Annika Pohl Harrisson

Aarhus University & Danish Institute for International Research (DIIS), Anthropology

Annika Pohl Harrisson
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Everyday Justice and Security in Mon State

After 65 years of armed conflict and contested statehood, Myanmar has recently initiated a transition aimed at moving away from state authoritarianism and international isolation towards a more open political system. Several decades of armed conflict and changing ceasefires have led the population subject to numerous authorities and stakeholders in the conflict – ranging from the army, government officials, ethnic armed groups, ceasefire forces/armed splinter groups, political party leaders, local militias, traditional village heads and religious leaders.  All these actors make rules, extract resources, provide protection, and order a moral universe in a competitive environment, often alongside more recent civil society and community-based organizations. The result is a range of ‘systems of authority’ that vary across different localities, which due to their histories of conflict have each had shifting territorial boundaries and successive population movements. Very little research-based knowledge exists on how governance is actually performed at village/township level in Myanmar.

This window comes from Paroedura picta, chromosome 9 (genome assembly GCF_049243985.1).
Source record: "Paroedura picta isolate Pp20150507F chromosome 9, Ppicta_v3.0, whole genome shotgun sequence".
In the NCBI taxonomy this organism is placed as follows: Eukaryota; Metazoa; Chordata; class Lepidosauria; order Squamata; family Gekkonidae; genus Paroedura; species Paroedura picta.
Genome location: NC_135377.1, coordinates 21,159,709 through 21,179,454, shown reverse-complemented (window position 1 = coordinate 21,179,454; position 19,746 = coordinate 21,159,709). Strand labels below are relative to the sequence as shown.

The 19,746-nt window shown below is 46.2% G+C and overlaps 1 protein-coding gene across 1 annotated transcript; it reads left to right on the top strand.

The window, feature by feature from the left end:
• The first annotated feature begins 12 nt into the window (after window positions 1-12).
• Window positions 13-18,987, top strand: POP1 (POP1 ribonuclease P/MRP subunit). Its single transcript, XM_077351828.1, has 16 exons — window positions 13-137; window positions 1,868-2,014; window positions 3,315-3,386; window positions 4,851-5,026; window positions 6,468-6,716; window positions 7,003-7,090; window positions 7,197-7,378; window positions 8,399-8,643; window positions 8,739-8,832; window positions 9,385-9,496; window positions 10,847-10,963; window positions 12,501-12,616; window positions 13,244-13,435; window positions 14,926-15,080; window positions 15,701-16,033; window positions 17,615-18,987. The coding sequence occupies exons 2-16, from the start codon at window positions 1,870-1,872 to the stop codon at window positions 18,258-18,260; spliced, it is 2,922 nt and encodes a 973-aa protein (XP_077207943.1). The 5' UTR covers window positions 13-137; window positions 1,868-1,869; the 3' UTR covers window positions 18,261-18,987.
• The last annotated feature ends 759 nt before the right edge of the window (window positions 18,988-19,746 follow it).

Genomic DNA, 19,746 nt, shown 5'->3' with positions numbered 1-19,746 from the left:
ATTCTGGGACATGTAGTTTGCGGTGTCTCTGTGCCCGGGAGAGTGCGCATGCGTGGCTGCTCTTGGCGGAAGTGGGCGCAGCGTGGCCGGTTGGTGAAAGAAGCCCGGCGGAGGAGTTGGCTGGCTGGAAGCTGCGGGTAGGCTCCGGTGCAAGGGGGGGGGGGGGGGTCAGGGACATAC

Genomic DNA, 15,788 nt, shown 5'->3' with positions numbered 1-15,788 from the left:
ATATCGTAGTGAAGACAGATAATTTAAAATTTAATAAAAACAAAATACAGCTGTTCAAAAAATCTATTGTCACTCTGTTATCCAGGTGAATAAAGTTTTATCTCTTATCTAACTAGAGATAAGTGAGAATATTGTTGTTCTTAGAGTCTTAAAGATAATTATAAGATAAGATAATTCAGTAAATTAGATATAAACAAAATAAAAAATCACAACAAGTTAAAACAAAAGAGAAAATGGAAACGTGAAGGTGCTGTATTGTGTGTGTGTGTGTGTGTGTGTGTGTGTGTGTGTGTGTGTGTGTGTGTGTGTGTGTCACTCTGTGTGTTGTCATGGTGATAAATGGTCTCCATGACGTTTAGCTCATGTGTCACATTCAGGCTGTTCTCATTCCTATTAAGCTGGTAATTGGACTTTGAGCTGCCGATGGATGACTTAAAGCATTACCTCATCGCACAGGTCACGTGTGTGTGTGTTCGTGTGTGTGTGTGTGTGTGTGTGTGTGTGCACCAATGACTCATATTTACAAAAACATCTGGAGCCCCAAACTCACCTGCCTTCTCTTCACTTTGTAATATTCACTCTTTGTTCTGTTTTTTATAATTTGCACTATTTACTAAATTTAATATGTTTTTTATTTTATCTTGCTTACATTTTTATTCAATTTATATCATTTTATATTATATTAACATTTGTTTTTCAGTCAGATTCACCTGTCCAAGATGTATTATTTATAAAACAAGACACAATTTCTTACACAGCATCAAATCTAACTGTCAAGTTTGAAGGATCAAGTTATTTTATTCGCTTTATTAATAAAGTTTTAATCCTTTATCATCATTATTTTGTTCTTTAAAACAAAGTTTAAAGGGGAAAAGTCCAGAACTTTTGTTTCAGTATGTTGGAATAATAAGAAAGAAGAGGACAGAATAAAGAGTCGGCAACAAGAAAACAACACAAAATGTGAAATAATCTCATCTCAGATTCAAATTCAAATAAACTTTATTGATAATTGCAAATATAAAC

In this context, my PhD project deals with how everyday justice and security are perceived and distributed in Myanmar’s Mon State, and explores how this contributes to the constitution of various forms of authority.